When we talk about the lounge space usually we talk about a big open space or rather a series of interconnected lounges of different use. You can pass through them which makes them a little bit like circulation spaces or a corridor - a perfect setup for an unexpected meeting. This arrangement also contributes to the transparency of interactions - an important topic when designing communal spaces. Colivers can simply have a glance at what’s happening there without a need to enter the space. Another advantage of this layout is its flexibility. Those interconnected spaces can become one bigger one if needed. It's easy to assume that lounges are designed for bigger groups. It’s a big misconception! Communal spaces need to be designed for any group size. For an individual person and a group of 20, but also for every group size in between. We have covered the importance of designing private spaces within communal spaces in this article. The flexibility to accommodate various group sizes can be achieved both in terms of room sizes and furniture layouts. The lounges are connected to each other but there is a different vibe in each of them.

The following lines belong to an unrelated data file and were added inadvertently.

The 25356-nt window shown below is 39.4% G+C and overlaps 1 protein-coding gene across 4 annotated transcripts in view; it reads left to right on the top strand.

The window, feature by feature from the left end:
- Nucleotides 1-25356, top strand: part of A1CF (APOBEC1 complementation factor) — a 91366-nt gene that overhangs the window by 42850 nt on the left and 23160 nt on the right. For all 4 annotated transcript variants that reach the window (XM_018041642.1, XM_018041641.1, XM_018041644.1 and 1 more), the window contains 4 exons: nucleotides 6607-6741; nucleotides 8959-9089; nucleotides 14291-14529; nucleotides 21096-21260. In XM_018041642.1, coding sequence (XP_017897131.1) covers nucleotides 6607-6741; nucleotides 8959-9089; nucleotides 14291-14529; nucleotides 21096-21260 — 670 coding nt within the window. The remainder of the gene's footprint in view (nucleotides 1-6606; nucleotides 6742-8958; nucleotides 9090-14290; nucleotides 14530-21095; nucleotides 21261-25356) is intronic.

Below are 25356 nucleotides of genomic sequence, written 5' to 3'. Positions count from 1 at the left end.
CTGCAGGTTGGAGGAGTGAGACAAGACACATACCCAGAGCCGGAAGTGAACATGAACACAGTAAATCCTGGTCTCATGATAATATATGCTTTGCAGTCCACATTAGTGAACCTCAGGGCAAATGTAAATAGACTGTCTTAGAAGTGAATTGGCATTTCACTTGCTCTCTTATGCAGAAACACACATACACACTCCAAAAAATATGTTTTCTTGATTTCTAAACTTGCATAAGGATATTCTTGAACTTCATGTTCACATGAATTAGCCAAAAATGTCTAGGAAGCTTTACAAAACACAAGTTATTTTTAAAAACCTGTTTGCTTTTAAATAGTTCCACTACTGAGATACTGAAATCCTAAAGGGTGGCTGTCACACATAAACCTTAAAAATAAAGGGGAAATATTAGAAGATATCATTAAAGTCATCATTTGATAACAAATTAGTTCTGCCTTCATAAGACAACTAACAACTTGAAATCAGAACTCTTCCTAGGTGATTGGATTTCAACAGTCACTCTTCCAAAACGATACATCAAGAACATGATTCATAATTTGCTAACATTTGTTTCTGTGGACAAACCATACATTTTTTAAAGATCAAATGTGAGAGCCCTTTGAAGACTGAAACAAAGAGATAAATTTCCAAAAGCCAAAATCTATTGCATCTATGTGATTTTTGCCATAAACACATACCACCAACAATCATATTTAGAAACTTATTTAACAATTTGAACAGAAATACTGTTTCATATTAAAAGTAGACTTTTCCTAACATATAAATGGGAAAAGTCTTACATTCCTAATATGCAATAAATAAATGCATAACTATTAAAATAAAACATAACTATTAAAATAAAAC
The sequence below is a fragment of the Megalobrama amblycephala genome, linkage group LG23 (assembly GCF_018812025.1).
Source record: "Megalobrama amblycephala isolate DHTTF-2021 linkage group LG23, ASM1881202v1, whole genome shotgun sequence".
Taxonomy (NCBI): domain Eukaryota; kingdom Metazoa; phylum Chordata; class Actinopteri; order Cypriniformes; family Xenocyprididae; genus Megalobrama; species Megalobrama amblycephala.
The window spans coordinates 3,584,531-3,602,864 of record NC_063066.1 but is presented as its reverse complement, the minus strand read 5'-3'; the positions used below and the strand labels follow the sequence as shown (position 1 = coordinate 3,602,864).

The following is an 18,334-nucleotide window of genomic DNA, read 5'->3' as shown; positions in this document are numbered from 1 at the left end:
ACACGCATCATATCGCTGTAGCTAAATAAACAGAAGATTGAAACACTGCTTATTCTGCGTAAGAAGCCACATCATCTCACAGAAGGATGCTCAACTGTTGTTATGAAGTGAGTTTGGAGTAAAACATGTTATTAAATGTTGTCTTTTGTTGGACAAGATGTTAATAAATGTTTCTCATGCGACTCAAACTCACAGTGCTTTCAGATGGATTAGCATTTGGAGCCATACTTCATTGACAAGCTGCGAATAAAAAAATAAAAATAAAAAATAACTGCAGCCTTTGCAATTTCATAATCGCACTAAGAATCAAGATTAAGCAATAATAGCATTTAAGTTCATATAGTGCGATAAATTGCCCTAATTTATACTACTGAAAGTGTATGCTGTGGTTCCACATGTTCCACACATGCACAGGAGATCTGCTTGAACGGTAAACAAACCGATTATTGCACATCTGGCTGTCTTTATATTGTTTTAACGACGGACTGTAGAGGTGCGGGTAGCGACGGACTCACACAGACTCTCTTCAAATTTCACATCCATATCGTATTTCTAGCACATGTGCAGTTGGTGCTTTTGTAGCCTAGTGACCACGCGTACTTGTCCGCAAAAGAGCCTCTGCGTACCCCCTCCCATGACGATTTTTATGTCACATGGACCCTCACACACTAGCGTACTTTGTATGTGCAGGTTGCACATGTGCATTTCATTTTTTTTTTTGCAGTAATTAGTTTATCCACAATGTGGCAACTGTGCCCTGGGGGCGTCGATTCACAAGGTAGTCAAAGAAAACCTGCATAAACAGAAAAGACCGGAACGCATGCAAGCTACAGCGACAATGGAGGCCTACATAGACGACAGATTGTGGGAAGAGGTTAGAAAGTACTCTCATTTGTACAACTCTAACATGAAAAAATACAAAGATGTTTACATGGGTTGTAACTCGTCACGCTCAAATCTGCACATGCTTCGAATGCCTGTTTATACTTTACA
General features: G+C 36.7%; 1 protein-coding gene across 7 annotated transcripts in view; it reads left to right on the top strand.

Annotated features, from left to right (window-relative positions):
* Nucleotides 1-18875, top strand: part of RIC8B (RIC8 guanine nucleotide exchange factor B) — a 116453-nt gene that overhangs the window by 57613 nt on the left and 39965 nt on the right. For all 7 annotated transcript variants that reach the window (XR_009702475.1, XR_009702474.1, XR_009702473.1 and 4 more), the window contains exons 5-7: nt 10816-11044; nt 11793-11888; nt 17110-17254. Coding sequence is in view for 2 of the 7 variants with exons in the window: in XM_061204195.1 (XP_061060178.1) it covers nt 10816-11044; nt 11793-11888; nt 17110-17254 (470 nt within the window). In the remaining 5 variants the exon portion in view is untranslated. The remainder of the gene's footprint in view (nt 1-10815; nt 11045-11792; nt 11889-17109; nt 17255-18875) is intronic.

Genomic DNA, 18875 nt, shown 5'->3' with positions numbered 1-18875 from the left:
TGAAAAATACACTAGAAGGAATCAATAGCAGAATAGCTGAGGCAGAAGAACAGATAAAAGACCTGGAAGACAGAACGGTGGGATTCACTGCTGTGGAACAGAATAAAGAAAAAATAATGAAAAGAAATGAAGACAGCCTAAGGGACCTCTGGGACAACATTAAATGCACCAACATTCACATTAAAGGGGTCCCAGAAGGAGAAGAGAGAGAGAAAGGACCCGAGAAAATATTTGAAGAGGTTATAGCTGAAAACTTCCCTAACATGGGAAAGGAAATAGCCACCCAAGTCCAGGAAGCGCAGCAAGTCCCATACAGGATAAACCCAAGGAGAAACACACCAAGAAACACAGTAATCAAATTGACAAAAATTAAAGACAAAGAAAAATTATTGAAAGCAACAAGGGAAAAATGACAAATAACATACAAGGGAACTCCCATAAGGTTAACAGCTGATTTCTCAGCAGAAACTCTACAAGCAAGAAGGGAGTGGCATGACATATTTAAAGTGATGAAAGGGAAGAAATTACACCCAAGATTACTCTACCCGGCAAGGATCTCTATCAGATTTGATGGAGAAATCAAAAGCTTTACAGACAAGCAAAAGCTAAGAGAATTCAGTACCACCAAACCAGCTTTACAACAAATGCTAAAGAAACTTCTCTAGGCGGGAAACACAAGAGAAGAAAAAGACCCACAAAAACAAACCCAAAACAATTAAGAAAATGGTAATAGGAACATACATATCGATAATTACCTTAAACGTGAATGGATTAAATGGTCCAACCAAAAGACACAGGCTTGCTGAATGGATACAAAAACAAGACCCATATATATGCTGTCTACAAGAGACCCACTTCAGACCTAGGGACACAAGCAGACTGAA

We believe that the location of the lounges should be defined by noise levels.
An example of this can be seen clearly in one of our Nido projects in Copenhagen. You enter the building into a semi-loud reception lounge. From there the noise levels transmutes in both directions, to a quiet lounge and a tv lounge.
The main question is whether there is a way to control if and how students use the lounges. We believe that the solution is to give a clear use to those spaces. Students need to know where to go to get what they want. It's also easier for them to engage in a bit of socialising when they know what type of activity they can expect in each space. At the same time, we want to keep those spaces flexible. One of our design challenges is to strike this balance between giving it a clear use - so it's actually used - and keeping it flexible so students can always adjust how they use it throughout a day or seasons. That way the space can be future proof long term.